2008-03-06 / News

Community piano serves island music aficionados

By Sam Bari

Manabu Takasawa and Hiroshi Taguchi entertain concert-goers on the community piano. Photo by Andrea von Hohenleiten Manabu Takasawa and Hiroshi Taguchi entertain concert-goers on the community piano. Photo by Andrea von Hohenleiten The community piano is in its eighth year of distinguished service to Jamestown residents and visitors. Thanks to generous grants and donations and the hard work of the Jamestown Community Piano Association, the magnificent instrument will continue producing memorable performances for years to come.

The idea of purchasing a highquality piano was generated by a group of pianists and civic-minded residents back in 1999. The group consisted of John Biddle, Teddy Leyon, Helen Richardson, and Julie Tagan. It took them two years to raise the money to purchase a brand new Schimmel 7- foot concert grand.

The piano was chosen by Tagan, a Jamestown pianist and teacher, who researched, played and inspected many pianos before deciding that the Schimmel was the best value at $29,000 over comparable Steinways, Mason & Hamlins, and Bosendorfers on the market at that time. The group asked respected island pianist and teacher Janet Grant to also play the instrument before making the final decision to purchase.

The piano has been kept at St. Matthew's Episcopal Church on Narragansett Avenue for most of the time since it was purchased. It was moved to the Community Center several times for performances by the Jamestown Community Chorus and it was also in the library for a short time.

"We're fortunate to have St. Matthew's Church house the piano for us," said Grant, who is now an active member of the JCPA. "They also allow us to take advantage of the good acoustics and use the church as a venue for our recitals and concerts. For this we are most grateful."

Grant went on to say, "Ideally, we'd like to have the piano in a performing arts center as a permanent home. Perhaps one day that will happen," she said. "Moving the piano is expensive and it is not good for the instrument."

Grant recalled when the piano was first purchased and more than 25 Jamestown pianists played the piano for its debut at the Jamestown Community Center in November of 2001. Since then the renowned pianist Manabu Takasawa has given three performances on the instrument. The chamber orchestra, Musica Dolce, also gave a performance using the piano in November of last year.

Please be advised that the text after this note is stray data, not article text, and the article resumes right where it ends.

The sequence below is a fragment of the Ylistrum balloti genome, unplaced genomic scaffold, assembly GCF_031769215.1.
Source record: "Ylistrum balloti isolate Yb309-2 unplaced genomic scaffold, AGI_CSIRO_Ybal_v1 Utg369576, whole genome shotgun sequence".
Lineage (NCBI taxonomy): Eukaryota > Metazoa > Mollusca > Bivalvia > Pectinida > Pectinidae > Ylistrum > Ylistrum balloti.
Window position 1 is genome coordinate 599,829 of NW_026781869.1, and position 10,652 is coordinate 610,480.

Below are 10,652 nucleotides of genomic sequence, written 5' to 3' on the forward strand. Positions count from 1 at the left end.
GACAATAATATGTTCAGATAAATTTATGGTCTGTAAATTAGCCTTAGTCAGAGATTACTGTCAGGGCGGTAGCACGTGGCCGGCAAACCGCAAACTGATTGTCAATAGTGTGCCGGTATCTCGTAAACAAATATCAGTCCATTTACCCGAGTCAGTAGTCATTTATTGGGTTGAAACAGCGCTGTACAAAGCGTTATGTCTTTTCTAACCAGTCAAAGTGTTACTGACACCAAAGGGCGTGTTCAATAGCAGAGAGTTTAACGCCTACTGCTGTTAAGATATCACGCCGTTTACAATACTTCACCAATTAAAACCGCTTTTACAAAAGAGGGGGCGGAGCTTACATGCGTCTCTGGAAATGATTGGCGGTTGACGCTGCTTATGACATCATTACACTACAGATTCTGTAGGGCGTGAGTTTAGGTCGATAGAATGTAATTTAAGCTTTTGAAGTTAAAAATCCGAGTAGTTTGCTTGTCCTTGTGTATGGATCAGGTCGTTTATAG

Other notable performers were Nancy Nicholson, who accompanied tenor Eric Bronner; Providence pianist Christopher Jordan; jazz pianist Lois Vaughan, with bassist Dennis Pratt; and Nancy Bennett, who did a preview of her senior recital in October of 2006. Bennett was a piano performance major at University of Rhode Island and is now an active member of the JCPA.

Last Sunday, Hiroshi Taguchi performed Franz Liszt's "Benediction of God in Solitude," and Sergei Rachmaninoff's "Sonata No.2." on the piano. He was joined by Takasawa for a piano duet performance of Igor Stravinsky's "Three Movements from Petroushka."

Taguchi has appeared at Lincoln Center and the Carnegie- Weil Recital Hall in New York City and performed Bach's Goldberg Variations in Washington D.C. for the commemoration of Bach's 315th birth year.

An upcoming performance in April will be by Linda Pezzullo, a senior at URI who will preview her senior recital in preparation for her master's degree in piano performance. The exact date has not been set.

Takasawa will perform on the piano at St. Matthew's Church again on May 11.

Bennett mentioned that having such an exceptional instrument available for the community "is unusual and so beneficial to the town. It affords the musical arts programs an opportunity to attract the highest level of pianists who require a high-quality instrument to properly perform," she said.

The Jamestown Community Piano Association members are: Janet Grant, Nancy Bennett, Rosemary Enright, Ann Zartler, John Biddle, and Bill Knapp. The association plans concerts, solicits funding, maintains the piano and supports a regular tuning schedule.

The association recently received a Jamestown Fund for the Performing Arts grant for $1,000 from the Rhode Island Foundation to help with the concert program.

The concerts are free. Donations for piano maintenance and performance support are appreciated. For more information, call 423-0515.

Return to top